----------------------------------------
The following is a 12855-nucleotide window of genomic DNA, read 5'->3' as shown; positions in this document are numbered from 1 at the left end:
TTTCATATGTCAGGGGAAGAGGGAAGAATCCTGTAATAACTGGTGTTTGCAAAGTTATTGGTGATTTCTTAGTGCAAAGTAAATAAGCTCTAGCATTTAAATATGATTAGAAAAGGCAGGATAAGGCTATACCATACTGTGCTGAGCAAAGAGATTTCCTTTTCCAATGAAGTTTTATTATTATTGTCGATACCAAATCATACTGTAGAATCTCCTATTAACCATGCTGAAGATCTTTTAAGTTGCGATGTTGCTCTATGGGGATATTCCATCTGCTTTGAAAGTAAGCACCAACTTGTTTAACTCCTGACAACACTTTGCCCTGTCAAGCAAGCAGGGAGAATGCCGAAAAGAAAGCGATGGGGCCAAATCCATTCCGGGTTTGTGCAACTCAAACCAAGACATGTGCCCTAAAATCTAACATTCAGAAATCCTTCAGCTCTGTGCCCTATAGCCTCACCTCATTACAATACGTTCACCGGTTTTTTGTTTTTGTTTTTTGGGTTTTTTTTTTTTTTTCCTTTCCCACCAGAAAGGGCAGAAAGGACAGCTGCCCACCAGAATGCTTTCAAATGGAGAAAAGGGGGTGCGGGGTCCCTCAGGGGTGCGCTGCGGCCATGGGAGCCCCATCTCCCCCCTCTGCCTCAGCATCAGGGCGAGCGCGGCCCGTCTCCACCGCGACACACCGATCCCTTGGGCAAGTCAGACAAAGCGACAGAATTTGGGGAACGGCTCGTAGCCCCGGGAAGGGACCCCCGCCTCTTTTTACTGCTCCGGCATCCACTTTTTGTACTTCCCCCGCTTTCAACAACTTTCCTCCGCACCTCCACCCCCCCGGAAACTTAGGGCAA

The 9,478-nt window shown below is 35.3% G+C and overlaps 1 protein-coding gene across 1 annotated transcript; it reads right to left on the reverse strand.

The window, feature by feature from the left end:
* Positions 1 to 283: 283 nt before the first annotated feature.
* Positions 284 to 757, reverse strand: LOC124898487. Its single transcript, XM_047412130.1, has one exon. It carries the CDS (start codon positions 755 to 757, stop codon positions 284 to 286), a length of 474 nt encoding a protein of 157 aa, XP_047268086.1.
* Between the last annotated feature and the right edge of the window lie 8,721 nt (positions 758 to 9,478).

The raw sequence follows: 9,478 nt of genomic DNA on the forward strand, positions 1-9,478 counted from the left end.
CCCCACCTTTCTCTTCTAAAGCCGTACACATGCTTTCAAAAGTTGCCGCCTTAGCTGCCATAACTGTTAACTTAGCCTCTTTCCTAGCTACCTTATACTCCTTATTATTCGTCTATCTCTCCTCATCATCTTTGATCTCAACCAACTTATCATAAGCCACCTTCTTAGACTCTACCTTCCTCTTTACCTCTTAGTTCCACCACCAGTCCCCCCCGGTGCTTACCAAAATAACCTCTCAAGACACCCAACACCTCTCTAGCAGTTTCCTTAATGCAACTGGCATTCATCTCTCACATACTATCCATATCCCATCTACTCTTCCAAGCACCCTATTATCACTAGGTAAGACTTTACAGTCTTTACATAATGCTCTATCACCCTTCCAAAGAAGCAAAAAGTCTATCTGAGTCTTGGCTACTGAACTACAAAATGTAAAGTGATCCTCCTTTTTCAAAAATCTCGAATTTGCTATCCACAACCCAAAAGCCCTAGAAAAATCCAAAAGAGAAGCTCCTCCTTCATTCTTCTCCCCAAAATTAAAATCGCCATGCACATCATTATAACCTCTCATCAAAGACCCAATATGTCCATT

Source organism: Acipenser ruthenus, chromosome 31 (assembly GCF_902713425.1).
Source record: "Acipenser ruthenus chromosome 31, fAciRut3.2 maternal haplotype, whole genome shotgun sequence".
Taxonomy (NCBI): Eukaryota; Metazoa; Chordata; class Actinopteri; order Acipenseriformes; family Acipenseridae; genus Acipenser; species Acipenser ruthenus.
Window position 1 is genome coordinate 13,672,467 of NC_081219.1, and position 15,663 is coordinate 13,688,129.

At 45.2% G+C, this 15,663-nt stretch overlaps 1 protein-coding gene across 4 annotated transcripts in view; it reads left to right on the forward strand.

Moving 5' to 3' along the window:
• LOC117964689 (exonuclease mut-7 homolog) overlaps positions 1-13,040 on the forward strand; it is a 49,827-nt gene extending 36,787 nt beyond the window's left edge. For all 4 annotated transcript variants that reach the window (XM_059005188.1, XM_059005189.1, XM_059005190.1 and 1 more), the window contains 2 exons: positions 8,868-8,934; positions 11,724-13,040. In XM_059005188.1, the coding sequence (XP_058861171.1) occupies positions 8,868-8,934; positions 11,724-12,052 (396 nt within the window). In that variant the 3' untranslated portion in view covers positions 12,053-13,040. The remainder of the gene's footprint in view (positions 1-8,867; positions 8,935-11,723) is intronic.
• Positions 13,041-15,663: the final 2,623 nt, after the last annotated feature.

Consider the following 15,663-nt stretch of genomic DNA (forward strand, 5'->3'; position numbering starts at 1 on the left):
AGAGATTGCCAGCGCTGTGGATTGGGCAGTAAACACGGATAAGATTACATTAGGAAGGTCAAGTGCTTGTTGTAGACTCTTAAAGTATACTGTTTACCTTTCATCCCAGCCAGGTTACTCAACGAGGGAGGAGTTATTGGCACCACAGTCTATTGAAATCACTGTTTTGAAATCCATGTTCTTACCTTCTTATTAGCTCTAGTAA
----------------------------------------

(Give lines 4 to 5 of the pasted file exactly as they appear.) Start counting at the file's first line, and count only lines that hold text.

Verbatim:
The window, feature by feature from the left end:
* Positions 1 to 283: 283 nt before the first annotated feature.